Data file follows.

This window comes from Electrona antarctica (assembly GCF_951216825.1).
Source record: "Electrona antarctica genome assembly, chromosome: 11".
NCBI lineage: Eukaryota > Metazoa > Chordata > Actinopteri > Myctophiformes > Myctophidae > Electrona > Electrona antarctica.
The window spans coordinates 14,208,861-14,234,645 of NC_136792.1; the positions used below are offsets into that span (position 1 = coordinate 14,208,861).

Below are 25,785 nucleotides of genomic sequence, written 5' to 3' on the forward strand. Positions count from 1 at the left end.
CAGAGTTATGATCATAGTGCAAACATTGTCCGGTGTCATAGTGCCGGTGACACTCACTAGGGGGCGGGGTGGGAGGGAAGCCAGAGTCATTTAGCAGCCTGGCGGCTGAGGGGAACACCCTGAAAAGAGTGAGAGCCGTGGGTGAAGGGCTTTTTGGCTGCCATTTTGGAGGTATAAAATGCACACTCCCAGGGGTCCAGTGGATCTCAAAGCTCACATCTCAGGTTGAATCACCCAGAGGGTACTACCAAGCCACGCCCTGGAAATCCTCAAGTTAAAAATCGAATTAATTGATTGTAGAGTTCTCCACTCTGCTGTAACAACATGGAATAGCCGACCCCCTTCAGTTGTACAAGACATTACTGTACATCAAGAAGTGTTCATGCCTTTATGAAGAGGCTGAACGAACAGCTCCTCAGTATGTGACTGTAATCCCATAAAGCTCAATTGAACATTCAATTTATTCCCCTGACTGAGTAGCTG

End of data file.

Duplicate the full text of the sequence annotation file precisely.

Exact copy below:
This window comes from Electrona antarctica (assembly GCF_951216825.1).
Source record: "Electrona antarctica genome assembly, chromosome: 11".
NCBI lineage: Eukaryota > Metazoa > Chordata > Actinopteri > Myctophiformes > Myctophidae > Electrona > Electrona antarctica.
The window spans coordinates 14,208,861-14,234,645 of NC_136792.1; the positions used below are offsets into that span (position 1 = coordinate 14,208,861).

Below are 25,785 nucleotides of genomic sequence, written 5' to 3' on the forward strand. Positions count from 1 at the left end.
CAGAGTTATGATCATAGTGCAAACATTGTCCGGTGTCATAGTGCCGGTGACACTCACTAGGGGGCGGGGTGGGAGGGAAGCCAGAGTCATTTAGCAGCCTGGCGGCTGAGGGGAACACCCTGAAAAGAGTGAGAGCCGTGGGTGAAGGGCTTTTTGGCTGCCATTTTGGAGGTATAAAATGCACACTCCCAGGGGTCCAGTGGATCTCAAAGCTCACATCTCAGGTTGAATCACCCAGAGGGTACTACCAAGCCACGCCCTGGAAATCCTCAAGTTAAAAATCGAATTAATTGATTGTAGAGTTCTCCACTCTGCTGTAACAACATGGAATAGCCGACCCCCTTCAGTTGTACAAGACATTACTGTACATCAAGAAGTGTTCATGCCTTTATGAAGAGGCTGAACGAACAGCTCCTCAGTATGTGACTGTAATCCCATAAAGCTCAATTGAACATTCAATTTATTCCCCTGACTGAGTAGCTG